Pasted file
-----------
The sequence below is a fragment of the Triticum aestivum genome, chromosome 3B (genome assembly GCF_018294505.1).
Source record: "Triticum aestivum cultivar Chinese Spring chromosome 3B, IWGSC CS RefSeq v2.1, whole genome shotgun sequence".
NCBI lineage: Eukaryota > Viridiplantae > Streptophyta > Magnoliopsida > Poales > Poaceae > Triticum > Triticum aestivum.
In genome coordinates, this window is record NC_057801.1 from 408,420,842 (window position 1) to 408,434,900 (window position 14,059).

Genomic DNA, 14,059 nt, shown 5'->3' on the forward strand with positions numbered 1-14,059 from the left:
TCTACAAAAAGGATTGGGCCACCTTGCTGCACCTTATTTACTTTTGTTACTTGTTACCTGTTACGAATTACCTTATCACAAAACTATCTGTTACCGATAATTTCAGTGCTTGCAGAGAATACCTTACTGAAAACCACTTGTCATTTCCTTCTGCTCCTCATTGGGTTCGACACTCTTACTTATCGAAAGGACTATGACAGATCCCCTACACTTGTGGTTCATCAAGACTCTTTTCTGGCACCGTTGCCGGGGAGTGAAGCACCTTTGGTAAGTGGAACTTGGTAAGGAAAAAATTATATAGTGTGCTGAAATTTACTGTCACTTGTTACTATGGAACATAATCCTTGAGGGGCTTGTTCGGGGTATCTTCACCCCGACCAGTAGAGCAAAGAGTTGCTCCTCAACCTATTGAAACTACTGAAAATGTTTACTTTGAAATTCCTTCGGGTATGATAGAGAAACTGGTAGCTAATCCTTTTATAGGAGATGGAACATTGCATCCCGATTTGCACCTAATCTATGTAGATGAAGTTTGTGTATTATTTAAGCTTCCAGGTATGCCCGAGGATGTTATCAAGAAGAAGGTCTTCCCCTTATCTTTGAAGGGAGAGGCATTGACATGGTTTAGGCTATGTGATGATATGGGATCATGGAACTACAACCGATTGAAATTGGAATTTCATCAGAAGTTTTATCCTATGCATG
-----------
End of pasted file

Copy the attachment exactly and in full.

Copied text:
The sequence below is a fragment of the Triticum aestivum genome, chromosome 3B (genome assembly GCF_018294505.1).
Source record: "Triticum aestivum cultivar Chinese Spring chromosome 3B, IWGSC CS RefSeq v2.1, whole genome shotgun sequence".
NCBI lineage: Eukaryota > Viridiplantae > Streptophyta > Magnoliopsida > Poales > Poaceae > Triticum > Triticum aestivum.
In genome coordinates, this window is record NC_057801.1 from 408,420,842 (window position 1) to 408,434,900 (window position 14,059).

Genomic DNA, 14,059 nt, shown 5'->3' on the forward strand with positions numbered 1-14,059 from the left:
TCTACAAAAAGGATTGGGCCACCTTGCTGCACCTTATTTACTTTTGTTACTTGTTACCTGTTACGAATTACCTTATCACAAAACTATCTGTTACCGATAATTTCAGTGCTTGCAGAGAATACCTTACTGAAAACCACTTGTCATTTCCTTCTGCTCCTCATTGGGTTCGACACTCTTACTTATCGAAAGGACTATGACAGATCCCCTACACTTGTGGTTCATCAAGACTCTTTTCTGGCACCGTTGCCGGGGAGTGAAGCACCTTTGGTAAGTGGAACTTGGTAAGGAAAAAATTATATAGTGTGCTGAAATTTACTGTCACTTGTTACTATGGAACATAATCCTTGAGGGGCTTGTTCGGGGTATCTTCACCCCGACCAGTAGAGCAAAGAGTTGCTCCTCAACCTATTGAAACTACTGAAAATGTTTACTTTGAAATTCCTTCGGGTATGATAGAGAAACTGGTAGCTAATCCTTTTATAGGAGATGGAACATTGCATCCCGATTTGCACCTAATCTATGTAGATGAAGTTTGTGTATTATTTAAGCTTCCAGGTATGCCCGAGGATGTTATCAAGAAGAAGGTCTTCCCCTTATCTTTGAAGGGAGAGGCATTGACATGGTTTAGGCTATGTGATGATATGGGATCATGGAACTACAACCGATTGAAATTGGAATTTCATCAGAAGTTTTATCCTATGCATG